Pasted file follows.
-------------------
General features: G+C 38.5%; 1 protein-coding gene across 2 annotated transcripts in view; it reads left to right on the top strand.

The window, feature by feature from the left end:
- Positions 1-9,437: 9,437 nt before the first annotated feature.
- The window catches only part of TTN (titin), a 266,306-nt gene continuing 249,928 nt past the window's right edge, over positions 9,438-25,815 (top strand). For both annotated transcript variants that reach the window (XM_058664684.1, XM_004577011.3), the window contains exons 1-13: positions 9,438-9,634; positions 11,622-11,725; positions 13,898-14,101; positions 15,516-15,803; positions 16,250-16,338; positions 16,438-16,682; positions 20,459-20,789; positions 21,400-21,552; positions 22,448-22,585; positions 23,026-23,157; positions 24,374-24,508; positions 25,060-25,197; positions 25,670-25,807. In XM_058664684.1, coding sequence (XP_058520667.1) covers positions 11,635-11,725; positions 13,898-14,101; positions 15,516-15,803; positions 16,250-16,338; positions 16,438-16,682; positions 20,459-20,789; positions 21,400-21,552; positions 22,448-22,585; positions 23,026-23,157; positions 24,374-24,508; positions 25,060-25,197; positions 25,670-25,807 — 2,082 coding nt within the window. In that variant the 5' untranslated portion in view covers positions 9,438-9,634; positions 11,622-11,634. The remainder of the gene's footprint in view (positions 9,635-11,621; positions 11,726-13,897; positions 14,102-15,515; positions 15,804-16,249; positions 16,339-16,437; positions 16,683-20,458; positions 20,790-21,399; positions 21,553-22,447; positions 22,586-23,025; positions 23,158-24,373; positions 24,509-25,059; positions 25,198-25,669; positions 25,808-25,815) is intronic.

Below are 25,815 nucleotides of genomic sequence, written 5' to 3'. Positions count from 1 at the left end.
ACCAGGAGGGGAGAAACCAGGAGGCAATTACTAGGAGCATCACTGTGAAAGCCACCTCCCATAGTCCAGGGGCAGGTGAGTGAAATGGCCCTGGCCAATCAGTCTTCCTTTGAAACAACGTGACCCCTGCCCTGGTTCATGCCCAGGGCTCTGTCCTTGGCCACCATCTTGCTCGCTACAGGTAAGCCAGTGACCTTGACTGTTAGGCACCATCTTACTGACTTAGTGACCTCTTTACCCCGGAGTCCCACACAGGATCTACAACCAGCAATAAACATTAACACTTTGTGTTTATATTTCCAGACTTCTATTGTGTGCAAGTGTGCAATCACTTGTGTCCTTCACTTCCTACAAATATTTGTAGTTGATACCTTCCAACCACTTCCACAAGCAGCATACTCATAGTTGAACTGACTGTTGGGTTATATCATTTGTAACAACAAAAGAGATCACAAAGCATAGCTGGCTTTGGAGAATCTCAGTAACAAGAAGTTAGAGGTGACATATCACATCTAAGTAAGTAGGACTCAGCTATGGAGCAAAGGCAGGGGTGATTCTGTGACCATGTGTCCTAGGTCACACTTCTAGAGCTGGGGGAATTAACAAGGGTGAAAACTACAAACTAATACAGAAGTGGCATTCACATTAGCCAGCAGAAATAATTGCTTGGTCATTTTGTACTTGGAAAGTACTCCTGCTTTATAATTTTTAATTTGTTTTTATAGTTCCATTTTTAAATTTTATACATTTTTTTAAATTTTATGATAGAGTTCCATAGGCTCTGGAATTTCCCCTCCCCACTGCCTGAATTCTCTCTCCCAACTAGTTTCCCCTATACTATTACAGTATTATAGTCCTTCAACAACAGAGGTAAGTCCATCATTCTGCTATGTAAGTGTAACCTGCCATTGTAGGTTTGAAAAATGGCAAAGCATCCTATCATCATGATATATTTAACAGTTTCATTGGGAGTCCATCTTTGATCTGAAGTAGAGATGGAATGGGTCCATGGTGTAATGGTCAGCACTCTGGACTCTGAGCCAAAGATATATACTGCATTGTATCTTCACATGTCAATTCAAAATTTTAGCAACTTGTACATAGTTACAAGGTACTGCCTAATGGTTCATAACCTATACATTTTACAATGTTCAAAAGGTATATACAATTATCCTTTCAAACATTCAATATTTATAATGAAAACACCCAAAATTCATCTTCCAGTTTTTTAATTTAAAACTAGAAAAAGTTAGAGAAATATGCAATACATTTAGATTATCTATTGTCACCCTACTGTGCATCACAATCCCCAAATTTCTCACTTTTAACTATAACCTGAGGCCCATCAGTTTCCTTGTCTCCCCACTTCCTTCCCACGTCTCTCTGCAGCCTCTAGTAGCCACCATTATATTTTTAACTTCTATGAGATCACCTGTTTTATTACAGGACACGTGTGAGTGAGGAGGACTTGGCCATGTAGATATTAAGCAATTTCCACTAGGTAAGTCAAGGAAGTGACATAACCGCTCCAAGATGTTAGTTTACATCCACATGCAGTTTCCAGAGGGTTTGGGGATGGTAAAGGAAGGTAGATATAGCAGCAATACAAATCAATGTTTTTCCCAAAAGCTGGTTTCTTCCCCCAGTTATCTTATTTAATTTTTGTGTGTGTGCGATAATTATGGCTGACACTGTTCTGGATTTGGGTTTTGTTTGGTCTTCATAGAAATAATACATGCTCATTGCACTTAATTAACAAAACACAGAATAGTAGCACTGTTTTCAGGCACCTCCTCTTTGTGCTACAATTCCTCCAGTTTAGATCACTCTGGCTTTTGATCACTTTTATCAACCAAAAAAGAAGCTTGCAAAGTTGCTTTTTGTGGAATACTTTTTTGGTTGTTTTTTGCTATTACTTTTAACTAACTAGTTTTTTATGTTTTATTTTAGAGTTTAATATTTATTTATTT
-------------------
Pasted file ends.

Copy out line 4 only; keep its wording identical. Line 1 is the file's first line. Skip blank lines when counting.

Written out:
- The window catches only part of TTN (titin), a 266,306-nt gene continuing 249,928 nt past the window's right edge, over positions 9,438-25,815 (top strand). For both annotated transcript variants that reach the window (XM_058664684.1, XM_004577011.3), the window contains exons 1-13: positions 9,438-9,634; positions 11,622-11,725; positions 13,898-14,101; positions 15,516-15,803; positions 16,250-16,338; positions 16,438-16,682; positions 20,459-20,789; positions 21,400-21,552; positions 22,448-22,585; positions 23,026-23,157; positions 24,374-24,508; positions 25,060-25,197; positions 25,670-25,807. In XM_058664684.1, coding sequence (XP_058520667.1) covers positions 11,635-11,725; positions 13,898-14,101; positions 15,516-15,803; positions 16,250-16,338; positions 16,438-16,682; positions 20,459-20,789; positions 21,400-21,552; positions 22,448-22,585; positions 23,026-23,157; positions 24,374-24,508; positions 25,060-25,197; positions 25,670-25,807 — 2,082 coding nt within the window. In that variant the 5' untranslated portion in view covers positions 9,438-9,634; positions 11,622-11,634. The remainder of the gene's footprint in view (positions 9,635-11,621; positions 11,726-13,897; positions 14,102-15,515; positions 15,804-16,249; positions 16,339-16,437; positions 16,683-20,458; positions 20,790-21,399; positions 21,553-22,447; positions 22,586-23,025; positions 23,158-24,373; positions 24,509-25,059; positions 25,198-25,669; positions 25,808-25,815) is intronic.